SUSTAINABLE DESIGN: Includes methods and materials that conserve natural resources, promote adaptive reuse of materials, buildings and sites, and promote the health and welfare of residents and property owners. (Ord. 11-09)
http://sterlingcodifiers.com/codebook/index.php?book_id=&chapter_id=72155#s1289837
17.170.050: DESIGN REVIEW PROCESS:linklink


A. Certificate Of Appropriateness: The purpose and intent of the certificate of appropriateness review within the MCCD is to secure the purposes of this chapter and the general plan and to ensure that the general appearance of buildings, signs, and the development of the lands shall not detract from the purposes and intent set forth in this chapter.


B. Certificate Of Appropriateness Required: No exterior portion of any buildings or improvements on any properties shall be erected, altered, restored, moved or demolished within the MCCD, until after an application for a certificate of appropriateness has been submitted, reviewed, and approved. Application for certificate of appropriateness shall be made on forms furnished by the city's community and economic development department. The director shall determine if the application is a major or minor alteration. The determination of the director may be appealed to the appeal authority.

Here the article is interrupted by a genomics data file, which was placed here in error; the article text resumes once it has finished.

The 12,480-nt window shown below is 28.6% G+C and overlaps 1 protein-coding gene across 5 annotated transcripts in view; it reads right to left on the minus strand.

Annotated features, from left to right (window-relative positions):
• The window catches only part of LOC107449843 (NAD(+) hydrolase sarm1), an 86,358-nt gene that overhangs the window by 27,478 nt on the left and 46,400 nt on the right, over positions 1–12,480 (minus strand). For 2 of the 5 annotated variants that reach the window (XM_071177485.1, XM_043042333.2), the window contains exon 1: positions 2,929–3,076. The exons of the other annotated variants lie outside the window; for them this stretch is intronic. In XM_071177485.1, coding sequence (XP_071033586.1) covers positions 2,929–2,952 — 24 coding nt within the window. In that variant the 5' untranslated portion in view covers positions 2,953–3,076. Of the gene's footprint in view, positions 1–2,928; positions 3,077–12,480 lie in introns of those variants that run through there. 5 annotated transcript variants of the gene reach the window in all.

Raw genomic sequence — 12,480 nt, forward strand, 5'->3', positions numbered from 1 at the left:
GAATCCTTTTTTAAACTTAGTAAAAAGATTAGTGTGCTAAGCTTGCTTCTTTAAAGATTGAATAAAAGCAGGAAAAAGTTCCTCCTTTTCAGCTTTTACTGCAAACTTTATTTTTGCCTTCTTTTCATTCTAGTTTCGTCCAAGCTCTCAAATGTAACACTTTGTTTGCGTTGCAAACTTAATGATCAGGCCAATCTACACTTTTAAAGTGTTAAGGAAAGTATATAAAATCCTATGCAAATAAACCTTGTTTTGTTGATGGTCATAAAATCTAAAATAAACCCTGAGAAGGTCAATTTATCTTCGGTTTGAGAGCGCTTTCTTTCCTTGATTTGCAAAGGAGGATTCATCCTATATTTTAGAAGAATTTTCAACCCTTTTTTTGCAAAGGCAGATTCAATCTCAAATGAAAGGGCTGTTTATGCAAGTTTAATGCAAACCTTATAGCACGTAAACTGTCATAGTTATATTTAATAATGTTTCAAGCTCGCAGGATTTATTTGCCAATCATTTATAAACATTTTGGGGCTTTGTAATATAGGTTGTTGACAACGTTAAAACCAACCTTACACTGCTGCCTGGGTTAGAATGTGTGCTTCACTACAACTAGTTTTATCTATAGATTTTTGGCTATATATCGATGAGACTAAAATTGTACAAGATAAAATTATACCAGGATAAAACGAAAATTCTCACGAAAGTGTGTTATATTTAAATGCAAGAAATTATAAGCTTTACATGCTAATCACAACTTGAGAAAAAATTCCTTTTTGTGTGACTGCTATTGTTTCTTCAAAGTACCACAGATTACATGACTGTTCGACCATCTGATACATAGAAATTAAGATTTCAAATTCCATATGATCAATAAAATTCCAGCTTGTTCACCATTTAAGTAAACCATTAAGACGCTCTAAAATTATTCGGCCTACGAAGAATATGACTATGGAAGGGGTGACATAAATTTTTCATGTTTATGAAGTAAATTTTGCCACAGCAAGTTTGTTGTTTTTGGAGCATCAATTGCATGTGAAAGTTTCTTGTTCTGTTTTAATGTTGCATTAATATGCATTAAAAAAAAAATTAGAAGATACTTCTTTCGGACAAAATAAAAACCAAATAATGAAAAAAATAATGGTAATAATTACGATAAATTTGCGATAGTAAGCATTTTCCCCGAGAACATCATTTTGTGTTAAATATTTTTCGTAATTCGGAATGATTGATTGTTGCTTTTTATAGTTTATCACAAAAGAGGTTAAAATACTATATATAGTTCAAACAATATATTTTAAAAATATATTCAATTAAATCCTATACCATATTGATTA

1. Minor Alterations: Administrative staff shall review and approve applications for minor alterations, signs, awnings, and lighting. Minor alterations denied by the administrative staff may be appealed to the appeal authority. A certificate of appropriateness application, when determined to involve signs, awnings, lighting, or minor alterations may be reviewed and approved by administrative staff. A certificate of appropriateness for minor alterations must be approved or denied within thirty (30) days from receipt of a complete application.